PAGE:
Sometimes the biggest problems can be solved by looking at the tiniest details. Ondrej Krivanek, president of NION Co., and Philip Batson, research professor at Rutgers University, are part of a collaboration to build one of the world's most advanced electron microscopes. Find out more in this news video.
Credit: National Science Foundation
The mission of the Division of Chemistry in NSF's Directorate for Mathematical and Physical Sciences is to promote the health of academic chemistry and to enable basic research and education in the chemical sciences. The Division supports research in all traditional areas of chemistry and in multidisciplinary fields that draw upon the chemical sciences.
A new microscope invented at Michigan State University allows scientists to zoom in on the movements of atoms and molecules. Electron microscopes allow scientists to see the structure of microorganisms, cells, metals, crystals and other tiny structures that weren't visible with light microscopes.
March 17, 2014
Chemiscope to catch chemistry in the act
Center for Chemistry at the Space-Time Limit develops new tool that could revolutionize chemistry
What the microscope did to unlock the secrets of biology, the "chemiscope" is intended to do, to revolutionize chemistry. The ultimate goal is to observe chemistry in the act, to see the making and breaking of bonds in real-space and real-time.
The challenge is great. To see individual atoms, spatial resolution must be improved by a factor of 10,000 over the best optical microscope. To see molecules in motion, the images must be recorded at a frame rate of a thousand million million per second (a frame / femtosecond). The two capabilities must be combined to reach joint space-time resolution at angstrom-femtosecond (Å-fs) limit, to record moving pictures of elementary steps in chemistry.
The ability to see the world of molecules, atoms and bonds, in real space-time, would completely shift the paradigm in chemical inquiry.
Seeing is the first step toward manipulating individual atoms and molecules, to atomistically engineer molecules and control chemistry. Such a capability will drive future innovations in chemistry, and in industries based on nanotechnology and molecular electronics.
With support from the National Science Foundation (NSF), the Center for Chemistry at the Space-Time Limit (CaSTL), is a nexus of the multidisciplinary expertise required to develop the enabling science and technology to make the chemiscope a reality. With University of California, Irvine (UCI), chemist Ara Apkarian as center director, a group of scientists with backgrounds in chemistry, physics and engineering, from multiple universities and industry, have joined forces on this mission. The video clip highlighted recent recordings of: the motion of one electron inside one molecule; the quantum mechanical motion of a single chemical bond in an ensemble and in solo; and the hula hoop-like orbiting of an orbital, breaking and making of designated single bonds on a single molecule. These measurements were made using instruments developed within the center, by groups led by Professors V. A. Apkarian, E. Potma and W. Ho of UCI. The animated clip of the breaking of a bond is a simulation contributed by Professor F. Furche.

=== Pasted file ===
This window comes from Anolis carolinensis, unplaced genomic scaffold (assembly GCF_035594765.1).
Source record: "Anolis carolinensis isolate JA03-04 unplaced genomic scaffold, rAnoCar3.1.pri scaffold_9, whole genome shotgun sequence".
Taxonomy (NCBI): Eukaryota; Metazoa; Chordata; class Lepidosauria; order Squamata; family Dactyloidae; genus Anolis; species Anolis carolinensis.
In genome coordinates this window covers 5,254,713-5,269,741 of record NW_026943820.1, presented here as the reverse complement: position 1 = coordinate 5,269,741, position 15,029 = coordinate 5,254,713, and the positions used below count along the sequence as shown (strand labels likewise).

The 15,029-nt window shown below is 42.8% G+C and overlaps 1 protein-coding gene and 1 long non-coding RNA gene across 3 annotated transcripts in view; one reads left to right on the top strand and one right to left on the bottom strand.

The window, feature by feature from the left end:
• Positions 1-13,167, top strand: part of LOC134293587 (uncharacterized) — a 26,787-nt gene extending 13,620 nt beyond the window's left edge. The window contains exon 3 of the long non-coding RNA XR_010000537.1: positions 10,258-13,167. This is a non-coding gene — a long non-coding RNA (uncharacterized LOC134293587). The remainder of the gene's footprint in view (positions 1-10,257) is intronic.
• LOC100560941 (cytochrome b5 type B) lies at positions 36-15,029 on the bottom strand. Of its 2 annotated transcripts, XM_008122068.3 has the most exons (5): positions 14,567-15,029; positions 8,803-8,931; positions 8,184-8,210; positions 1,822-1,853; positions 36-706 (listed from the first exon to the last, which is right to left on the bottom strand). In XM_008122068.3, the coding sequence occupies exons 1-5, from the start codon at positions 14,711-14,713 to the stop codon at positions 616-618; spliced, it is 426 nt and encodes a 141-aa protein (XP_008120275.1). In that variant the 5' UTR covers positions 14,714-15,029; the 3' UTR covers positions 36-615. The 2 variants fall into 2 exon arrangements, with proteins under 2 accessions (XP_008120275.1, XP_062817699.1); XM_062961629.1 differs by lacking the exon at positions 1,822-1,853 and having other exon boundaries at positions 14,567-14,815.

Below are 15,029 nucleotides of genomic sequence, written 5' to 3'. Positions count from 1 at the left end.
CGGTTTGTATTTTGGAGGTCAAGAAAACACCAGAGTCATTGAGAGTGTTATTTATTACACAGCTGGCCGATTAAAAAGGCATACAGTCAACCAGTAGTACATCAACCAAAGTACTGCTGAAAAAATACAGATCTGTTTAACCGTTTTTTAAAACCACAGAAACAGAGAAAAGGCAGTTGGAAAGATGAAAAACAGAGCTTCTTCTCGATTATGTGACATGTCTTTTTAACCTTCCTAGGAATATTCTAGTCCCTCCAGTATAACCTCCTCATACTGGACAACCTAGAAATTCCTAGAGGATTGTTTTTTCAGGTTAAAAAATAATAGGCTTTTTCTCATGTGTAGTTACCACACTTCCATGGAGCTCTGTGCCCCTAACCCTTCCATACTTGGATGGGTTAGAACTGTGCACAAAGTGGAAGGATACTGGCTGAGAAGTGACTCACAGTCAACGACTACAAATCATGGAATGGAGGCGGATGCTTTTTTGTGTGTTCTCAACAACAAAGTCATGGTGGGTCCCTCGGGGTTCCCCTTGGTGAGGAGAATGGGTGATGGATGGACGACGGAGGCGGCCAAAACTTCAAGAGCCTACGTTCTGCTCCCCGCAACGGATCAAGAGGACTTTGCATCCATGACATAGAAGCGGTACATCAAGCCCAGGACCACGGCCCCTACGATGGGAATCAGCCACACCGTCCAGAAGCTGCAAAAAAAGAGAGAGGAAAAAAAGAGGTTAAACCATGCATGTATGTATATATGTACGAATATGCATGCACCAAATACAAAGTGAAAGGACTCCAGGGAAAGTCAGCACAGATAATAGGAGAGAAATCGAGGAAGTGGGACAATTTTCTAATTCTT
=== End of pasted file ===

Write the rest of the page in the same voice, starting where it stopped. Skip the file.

CaSTL is one of the NSF-funded Centers for Chemical Innovation (CCI)--research centers focused on major, long-term fundamental chemical research challenges. CCIs that address these challenges will produce transformative research, lead to innovation, and attract broad scientific and public interest. The mission of CaSTL is to develop and apply the chemiscope to solve grand challenges in chemistry. Heterogeneous catalysis, photocatalysis and plasmonic chemistry are targeted examples where, to make credible progress, it is essential to "see" the workings of individual molecules and their reactive sites.
The research in this episode was supported by NSF award #0802913, The Center for Chemistry at the Space-Time Limit (CaSTL).
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